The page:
– Photoshop –

Post Processing Photography Workshop

As a landscape photographer, my work has and always will be imagery of literal moments in time. However, in this age of digital photography, knowing how to effectively use post-processing software is essential in refining and essentially ‘developing’ RAW files. Just as the darkroom was used to develop film, so too must RAW files be developed. This Photoshop course is designed for beginners and intermediate photographers who want to understand the basics of Photoshop including using Adobe Camera Raw (ACR), layers, masks, local adjustments and exposure blending all in order to create clean and professional looking imagery.

Overview/What to Expect

For those who have had a workshop with me out in the field, you’ll know I don’t make composite photo’s (different photo’s blended together from seperate moments in time to make a fictional scene). My aim is to always get the shot right ‘in camera’, so my philosophy on image editing is simply to ‘develop’ what has been captured in a RAW file. Sometimes this may require blending of multiple exposures to capture the large dynamic range of a scene, focus stacking for infinite depth of field, focal length blending for perspective correction or in most cases, simple contrast and levels adjustments in order to make a photo look and feel as it did when capturing it. 

Knowing what is possible in Photoshop and having a comfortable understanding of certain techniques can revolutionise the way you think and can vastly transform the way you shoot out in the field. During this course, I will share with you my entire post processing workflow and my understanding of light and how it influences thought and emotion in visual art. 

We will develop a single file from start to finish with everyone being able to follow along step by step with the same photo. I’ll show how to manually blend to exposures together in order to capture high dynamic range scenes (no more need for filters!), how to save photos for the web/social media as well as for print. I’ll also share techniques on working with colour and soft light, how to brighten and darken selected areas within a photo (local adjustments) and also share methods used to edit night photo’s. I’ll also go around one-on-one and assist you with processing some of your own photo’s, offering critique and technical feedback. I’ll have an assistant with me the entire time ensuring everyone is getting full help and attention.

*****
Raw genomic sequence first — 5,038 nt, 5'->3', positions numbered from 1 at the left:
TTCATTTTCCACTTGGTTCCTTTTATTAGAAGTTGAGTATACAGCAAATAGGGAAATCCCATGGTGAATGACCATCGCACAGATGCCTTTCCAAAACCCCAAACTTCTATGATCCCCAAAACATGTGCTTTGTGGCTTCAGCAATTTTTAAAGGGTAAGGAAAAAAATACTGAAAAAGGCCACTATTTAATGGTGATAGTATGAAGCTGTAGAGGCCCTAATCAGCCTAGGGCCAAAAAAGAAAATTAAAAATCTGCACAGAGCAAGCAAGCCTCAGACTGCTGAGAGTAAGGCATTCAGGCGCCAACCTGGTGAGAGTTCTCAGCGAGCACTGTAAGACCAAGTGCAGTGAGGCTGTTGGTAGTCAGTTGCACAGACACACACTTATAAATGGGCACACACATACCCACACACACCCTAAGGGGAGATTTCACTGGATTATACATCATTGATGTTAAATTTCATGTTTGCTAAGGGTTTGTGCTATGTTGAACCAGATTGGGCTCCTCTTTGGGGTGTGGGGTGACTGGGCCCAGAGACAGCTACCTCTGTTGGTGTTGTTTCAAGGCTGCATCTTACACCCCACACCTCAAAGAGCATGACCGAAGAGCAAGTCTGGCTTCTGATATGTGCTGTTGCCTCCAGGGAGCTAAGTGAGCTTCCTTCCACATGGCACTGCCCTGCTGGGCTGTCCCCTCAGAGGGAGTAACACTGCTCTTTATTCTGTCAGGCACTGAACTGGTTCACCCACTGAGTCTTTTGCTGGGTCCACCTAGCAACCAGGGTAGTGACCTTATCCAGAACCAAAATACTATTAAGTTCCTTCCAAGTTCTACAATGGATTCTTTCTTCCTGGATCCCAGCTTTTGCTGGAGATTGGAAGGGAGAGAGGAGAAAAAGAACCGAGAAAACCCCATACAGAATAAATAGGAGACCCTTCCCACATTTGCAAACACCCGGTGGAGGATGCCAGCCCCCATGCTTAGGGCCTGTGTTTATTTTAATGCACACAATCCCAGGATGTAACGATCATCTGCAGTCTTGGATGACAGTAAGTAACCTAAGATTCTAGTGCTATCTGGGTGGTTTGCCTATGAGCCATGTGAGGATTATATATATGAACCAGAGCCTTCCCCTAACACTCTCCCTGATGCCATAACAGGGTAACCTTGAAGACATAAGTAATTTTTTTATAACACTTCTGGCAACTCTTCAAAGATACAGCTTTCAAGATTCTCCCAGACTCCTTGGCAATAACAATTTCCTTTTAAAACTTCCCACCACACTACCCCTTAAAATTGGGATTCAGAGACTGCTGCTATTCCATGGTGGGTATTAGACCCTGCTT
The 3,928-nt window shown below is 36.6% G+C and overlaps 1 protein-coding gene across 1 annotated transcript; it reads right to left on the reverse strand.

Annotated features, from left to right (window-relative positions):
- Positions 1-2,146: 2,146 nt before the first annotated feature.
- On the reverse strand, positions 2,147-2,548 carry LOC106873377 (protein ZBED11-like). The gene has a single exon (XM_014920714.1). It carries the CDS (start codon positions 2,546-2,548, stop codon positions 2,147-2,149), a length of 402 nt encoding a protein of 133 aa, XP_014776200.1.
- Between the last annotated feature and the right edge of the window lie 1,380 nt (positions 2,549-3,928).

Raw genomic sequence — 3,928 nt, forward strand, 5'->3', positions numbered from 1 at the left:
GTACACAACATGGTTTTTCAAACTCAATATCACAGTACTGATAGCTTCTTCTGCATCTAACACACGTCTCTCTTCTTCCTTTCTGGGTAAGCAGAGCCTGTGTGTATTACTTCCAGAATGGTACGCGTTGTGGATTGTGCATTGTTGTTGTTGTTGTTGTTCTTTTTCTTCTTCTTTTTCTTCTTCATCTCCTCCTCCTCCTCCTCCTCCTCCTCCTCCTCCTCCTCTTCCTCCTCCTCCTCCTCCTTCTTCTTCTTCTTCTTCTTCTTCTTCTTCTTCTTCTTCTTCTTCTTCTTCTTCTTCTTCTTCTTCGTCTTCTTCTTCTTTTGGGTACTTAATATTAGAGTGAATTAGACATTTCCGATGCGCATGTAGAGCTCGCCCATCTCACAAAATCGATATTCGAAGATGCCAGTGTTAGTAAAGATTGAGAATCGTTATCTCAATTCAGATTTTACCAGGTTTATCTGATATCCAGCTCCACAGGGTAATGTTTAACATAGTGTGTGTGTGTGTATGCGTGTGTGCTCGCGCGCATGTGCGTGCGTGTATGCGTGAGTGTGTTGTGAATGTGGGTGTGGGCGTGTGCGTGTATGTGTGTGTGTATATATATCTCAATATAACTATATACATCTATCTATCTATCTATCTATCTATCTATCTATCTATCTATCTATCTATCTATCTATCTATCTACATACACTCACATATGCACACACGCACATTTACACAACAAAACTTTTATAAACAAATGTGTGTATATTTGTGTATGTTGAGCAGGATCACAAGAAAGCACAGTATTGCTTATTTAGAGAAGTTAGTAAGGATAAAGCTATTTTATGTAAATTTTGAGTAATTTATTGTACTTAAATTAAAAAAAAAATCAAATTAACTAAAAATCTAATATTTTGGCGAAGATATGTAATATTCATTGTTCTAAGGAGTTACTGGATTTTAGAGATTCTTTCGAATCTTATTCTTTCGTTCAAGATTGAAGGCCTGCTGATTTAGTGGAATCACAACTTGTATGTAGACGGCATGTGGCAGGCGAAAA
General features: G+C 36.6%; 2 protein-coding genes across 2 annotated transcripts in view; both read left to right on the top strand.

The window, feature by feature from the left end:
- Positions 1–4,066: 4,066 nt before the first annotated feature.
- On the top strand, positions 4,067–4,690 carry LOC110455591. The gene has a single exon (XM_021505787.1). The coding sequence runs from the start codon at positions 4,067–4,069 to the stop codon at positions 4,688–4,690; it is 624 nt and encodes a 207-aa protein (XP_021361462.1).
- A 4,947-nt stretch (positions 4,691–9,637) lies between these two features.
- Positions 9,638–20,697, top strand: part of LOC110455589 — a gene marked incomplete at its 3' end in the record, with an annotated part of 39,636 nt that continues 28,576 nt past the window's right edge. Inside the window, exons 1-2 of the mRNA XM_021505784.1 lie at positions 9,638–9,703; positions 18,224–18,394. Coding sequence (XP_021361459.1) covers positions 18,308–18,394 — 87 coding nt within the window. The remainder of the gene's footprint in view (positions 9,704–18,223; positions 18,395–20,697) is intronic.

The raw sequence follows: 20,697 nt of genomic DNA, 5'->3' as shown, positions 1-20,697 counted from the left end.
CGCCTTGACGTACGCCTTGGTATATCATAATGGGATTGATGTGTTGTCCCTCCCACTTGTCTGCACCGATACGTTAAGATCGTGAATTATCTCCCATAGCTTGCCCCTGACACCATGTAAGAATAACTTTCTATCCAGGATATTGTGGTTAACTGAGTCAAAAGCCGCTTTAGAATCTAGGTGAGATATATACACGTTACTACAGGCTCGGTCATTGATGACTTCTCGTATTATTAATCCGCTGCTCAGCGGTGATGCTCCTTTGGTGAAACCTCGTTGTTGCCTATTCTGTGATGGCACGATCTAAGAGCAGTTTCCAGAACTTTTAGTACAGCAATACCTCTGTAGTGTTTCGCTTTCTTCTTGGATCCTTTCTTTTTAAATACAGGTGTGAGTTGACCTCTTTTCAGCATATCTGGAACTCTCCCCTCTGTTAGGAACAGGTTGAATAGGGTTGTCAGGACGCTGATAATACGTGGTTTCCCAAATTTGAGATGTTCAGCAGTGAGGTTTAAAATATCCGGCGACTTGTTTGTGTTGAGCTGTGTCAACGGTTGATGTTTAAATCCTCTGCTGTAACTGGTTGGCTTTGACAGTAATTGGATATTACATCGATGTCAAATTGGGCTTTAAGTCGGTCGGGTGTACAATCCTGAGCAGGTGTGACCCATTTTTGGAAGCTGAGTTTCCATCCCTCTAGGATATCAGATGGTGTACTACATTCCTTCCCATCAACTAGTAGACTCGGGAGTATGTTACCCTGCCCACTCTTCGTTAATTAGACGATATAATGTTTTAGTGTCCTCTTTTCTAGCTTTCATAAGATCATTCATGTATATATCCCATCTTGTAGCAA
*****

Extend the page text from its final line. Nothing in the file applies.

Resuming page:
As with my photography, I am completely self-taught when it comes to post-processing. My techniques are both simple and effective and can be learned and applied quite easily, establishing a solid foundation for the way you think and create, both out in the field and in the digital darkroom.

If you want to bring out the best in your work, learning the essentials in post-processing and demystify Photoshop in an intimate classroom environment, than this is the course for you.  

 

 

Details

Date: Saturday, January 13th 2018
Location: Mantra Hotel – Wollongong NSW, Australia 
Group Size: Maximum of 10 participants
Duration: 5 hours – 10am-4pm with a break for lunch 
Skill Level: Suitable for beginners and intermediates 
Price: $330+GST includes morning and afternoon tea. 

 

Contact me to book in 

Photoshop workshop

Examples And Techniques Taught 

 

 

Photoshop before/after

Fast and simple adjustments to reduce haze, increase contrast and correct white balance. This can be achieved simply within 1-2 minutes by hand, no automated procedures. 

 

 

 

Edith Cavell sunset

Single exposure with simple contrast and white balance adjustments. 

 

 

 

Fitzroy, Patagonia

Single exposure, processed twice and blended for focal length correction, in order to make the mountain appear as it did to the eye and overcome the pin cushion effect of wide angle lenses.  

 

 

Lupins and mountain scene, New Zealand

Two exposures blended together. A faster shutter used to freeze the lupins that were blowing around in the wind, a second exposures than used to blur the water movement and capture the large depth of field in the rest of the scene.  

Sunrise in the New Zealand Wilderness

Two exposures shot one after the other and used to capture the full dynamic range. One faster exposure for the highlights in the centre and an second, longer exposure used for the rest of the scene. 

 

If you have any questions about this workshop or would like to reserve a place, please contact me via the button below. 

 

 

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